The four-way division in American foreign policy outlook isn’t really new. Walter Russell Mead wrote about them a few years back and characterized them as Jeffersonians, Hamiltonians, Wilsonians, and Jacksonians.

    Various problems at once arise. One was a paradox noted by the German theologian Reinhold Niebuhr 50 years ago: America cannot at the same time project its world power and maintain the fiction that it is an innocent, virtuous nation.

    Yet we need to believe in our virtues in order to aspire to them, and power like ours, without virtues, is a terrible thing. That — the Niebuhr paradox — is the problem I have to wrestle with in my own approach to foreign policy. I happen to put great stock in our virtues. Many people in one of the categories you describe only sneer at that. They ought to be wiser.

    Others have their own. Paleo-cons and what you call liberals often taunt the neo-cons and their ilk by saying “yes, but we created Saddam.” If they’d think it through to the next step they might arrive at, “and that makes him our responsibility.” But I’m not holding my breath.

    I introduce it, though, because the other point they don’t seem to get is, we didn’t simply create him in the Kissinger’s chess piece sense; we created him every dawn of every day after the end of the Cold War that he woke up in his palaces, running his nation. We’re the people who have the force capable of changing things in places like Iraq. If you have such power, the decision to use it and the decision not to use it involve you equally in the consequences. There’s no going back, in our times, to the years when America was just another country.

    For the realists, the challenge is, perhaps, something Alan has mentioned before: The game they play is a game between nation-states. Increasingly, those are not the main actors on the world stage. There are no rules and strategy books for this new game.

    We as a people need not just a better education, but the ethical maturity to make painful choices among crappy options. Good luck. What’s on TV tonight?

  • rob

    One of the worst posts I’ve read here. Do your really think stereotyping is helpful?

    You should have read some of the posts here before you started writing.

  • http://www.mightymiddle.com/ Michael Reynolds

    Sorry, but the stereotyping charge is wrong.

    People adopt certain positions. They speak from those positions. Others, listening to them, have a right to respond to them based on their positions. And a right to satirize or criticize them based on those positions.

    If I am a Marxist, is it wrong for you to criticize me on that basis? Wrong for you to bring up forced collectivization or incompetent industrial planning? Of course not. If I’m an Islamist do you not have a right to criticize or lampoon me on that basis?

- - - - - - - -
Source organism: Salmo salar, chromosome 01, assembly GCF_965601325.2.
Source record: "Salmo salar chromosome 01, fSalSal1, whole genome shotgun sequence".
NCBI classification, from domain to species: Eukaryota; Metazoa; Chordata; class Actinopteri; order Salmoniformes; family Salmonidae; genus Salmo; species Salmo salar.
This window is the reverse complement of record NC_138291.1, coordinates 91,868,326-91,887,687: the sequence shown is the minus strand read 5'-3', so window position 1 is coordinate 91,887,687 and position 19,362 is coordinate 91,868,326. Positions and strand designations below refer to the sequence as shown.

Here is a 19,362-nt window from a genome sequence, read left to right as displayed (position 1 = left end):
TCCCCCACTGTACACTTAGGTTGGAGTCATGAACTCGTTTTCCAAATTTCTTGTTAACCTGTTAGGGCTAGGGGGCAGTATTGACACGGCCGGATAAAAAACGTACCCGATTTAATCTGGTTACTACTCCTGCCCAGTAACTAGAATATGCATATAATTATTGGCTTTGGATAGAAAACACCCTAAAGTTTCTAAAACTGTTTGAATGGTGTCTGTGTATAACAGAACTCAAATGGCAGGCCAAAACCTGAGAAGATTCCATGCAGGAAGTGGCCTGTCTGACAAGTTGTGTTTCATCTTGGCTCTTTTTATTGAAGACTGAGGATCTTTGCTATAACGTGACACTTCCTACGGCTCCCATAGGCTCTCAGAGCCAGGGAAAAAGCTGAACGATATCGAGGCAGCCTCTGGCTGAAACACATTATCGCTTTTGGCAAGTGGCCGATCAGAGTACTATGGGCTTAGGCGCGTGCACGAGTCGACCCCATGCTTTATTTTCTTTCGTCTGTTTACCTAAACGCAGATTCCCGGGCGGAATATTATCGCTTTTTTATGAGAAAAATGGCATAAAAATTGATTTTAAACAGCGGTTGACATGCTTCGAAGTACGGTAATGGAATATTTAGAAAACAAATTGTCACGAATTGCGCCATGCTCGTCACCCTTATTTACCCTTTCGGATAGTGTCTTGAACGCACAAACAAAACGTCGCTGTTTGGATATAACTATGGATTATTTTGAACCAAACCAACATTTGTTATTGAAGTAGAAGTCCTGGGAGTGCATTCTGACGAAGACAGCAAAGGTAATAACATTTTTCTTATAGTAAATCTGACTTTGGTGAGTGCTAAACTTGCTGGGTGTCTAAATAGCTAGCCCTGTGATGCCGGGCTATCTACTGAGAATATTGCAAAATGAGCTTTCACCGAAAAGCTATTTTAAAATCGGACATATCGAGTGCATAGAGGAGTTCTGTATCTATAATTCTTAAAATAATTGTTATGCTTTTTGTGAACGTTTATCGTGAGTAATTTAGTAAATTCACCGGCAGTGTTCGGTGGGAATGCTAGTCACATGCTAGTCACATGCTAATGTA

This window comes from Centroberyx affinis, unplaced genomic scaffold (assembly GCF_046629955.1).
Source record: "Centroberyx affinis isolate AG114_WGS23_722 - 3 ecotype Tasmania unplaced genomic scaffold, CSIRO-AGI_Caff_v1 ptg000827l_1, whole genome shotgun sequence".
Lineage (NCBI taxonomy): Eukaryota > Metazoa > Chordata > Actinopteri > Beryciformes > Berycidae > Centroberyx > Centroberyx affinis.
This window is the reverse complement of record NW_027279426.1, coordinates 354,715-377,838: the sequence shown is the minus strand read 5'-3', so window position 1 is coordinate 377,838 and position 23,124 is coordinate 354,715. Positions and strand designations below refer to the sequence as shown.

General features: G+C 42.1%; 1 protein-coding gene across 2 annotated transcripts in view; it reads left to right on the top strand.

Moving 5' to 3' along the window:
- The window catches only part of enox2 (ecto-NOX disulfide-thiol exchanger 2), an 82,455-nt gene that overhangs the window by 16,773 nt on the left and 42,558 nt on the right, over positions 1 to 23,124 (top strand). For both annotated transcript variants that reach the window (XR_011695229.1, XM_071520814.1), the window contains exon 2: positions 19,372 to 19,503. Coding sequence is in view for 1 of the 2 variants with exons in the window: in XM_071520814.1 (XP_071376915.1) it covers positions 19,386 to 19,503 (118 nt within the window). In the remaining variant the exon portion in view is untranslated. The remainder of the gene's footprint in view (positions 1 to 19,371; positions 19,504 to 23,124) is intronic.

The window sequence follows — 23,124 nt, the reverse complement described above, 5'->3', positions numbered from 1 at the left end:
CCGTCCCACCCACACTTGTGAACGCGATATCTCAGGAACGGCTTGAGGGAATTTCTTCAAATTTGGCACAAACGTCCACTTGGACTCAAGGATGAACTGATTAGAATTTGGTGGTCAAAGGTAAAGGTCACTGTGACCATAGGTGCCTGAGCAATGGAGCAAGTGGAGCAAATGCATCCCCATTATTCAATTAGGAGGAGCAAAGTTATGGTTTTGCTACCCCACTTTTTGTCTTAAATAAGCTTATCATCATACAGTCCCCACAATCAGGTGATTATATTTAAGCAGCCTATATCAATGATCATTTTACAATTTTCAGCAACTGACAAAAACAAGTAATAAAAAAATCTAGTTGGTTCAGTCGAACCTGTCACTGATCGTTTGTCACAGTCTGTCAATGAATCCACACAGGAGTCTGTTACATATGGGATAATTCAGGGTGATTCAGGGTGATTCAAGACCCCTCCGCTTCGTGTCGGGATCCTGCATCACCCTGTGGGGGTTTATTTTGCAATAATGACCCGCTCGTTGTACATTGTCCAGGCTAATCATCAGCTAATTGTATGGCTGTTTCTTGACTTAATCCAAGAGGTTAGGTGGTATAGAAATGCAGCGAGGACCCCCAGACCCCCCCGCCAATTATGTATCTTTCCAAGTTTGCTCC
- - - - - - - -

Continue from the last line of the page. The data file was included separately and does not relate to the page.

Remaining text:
Without a degree of stereotyping it is simply impossible to discuss political issues. We’re not talking here about race or faith or gender, we’re talking about specific ideological positions. For example, neo-cons have a large body of writtten and spoken words on their beliefs. I have a perfect right to characterize people who identify with those written or spoken words. Right?
    Hope so, because otherwise I’m at a bit of a loss as to how we discuss ideologies, political parties, factions, etc…

    But notice that I say a “degree” of stereotyping. Just as I said liberals, neo-cons, and so on “in general.” Qualifiers are important, not just as CYA, but because we can’t let ourselves be trapped by stereotypes anymore than we can entirely dismiss stereotypes.

    As for reading some of the posts here before I started, I did, of course. I’ve been reading them for a long time, since the blog started. Just as Justin had been reading my blog for a long time before he asked me to join the Donklephant team. I’m pretty sure that neither Justin, nor Callimachus nor Alan Stewart Carl are surprised by my style.

    That having been said, one of the great strengths of this blog is that you, the reader, can choose among a half dozen excellent writers and ignore those that disappoint you.

  • GN

    For Ed,
    “Useless name calling” …. there is no such thing. We have been calling each other names for centuries on the basis of our actions and habits.

    For Rob
    Stereotyping is one of our favorite passtimes … for instance when you see a man in robes and a turban, and wires hanging out of his jacket you think “Here comes one of those terrorist assholes”, you see Cheney with a shotgun and you think ” I’m safe … I ain’t no lawyer” (ha ha) The point of the post is that all of the types have some value, and it might be a good time to get together and build some cohesiveness before we get our collective asses slammed again.

    Everybody Stereotypes … variously we are seen around the world:
    Imperialist Pigs, Western Devils, Suckers (Yell at the Americans …. they will send money”)

    Why just a few months ago I saw a guy on TV that was wearing a cowboy hat and boots and thought “must be a cowboy”. Guess what, it turns out he was the President. No shit! Now there is fodder for stereotyping.

  • http://lefarkins.blogspot.com Rob

    I have to concur with (the other) Rob; not a terribly interesting or useful post.

    Would it have killed you to do some research and actually provide an example of two from each tradition? In particular, I just don’t know any “liberals” who fit the description you try to assign them, and I’ve been studying international relations and liberalism professionally for the last nine years. “Paleo-con” foreign policy is not only much more complex, but also more varied, than that which you describe. You get the Political Science 203: Introduction to International Relations version of realism more or less right, but I don’t think you’re fair even to the neocons.

    In one way, though, this post is emblematic of all the problems with this site; the hope that, if we just add everything together and stir sufficiently, we’ll come to an answer that accomodates everyone. A pox on all of their houses, split the difference, the golden mean, and so forth.

    It’s not politics. Rather, it’s anti-politics; the hope that pluralism can somehow be made to disappear or rendered irrelevant if we try hard enough.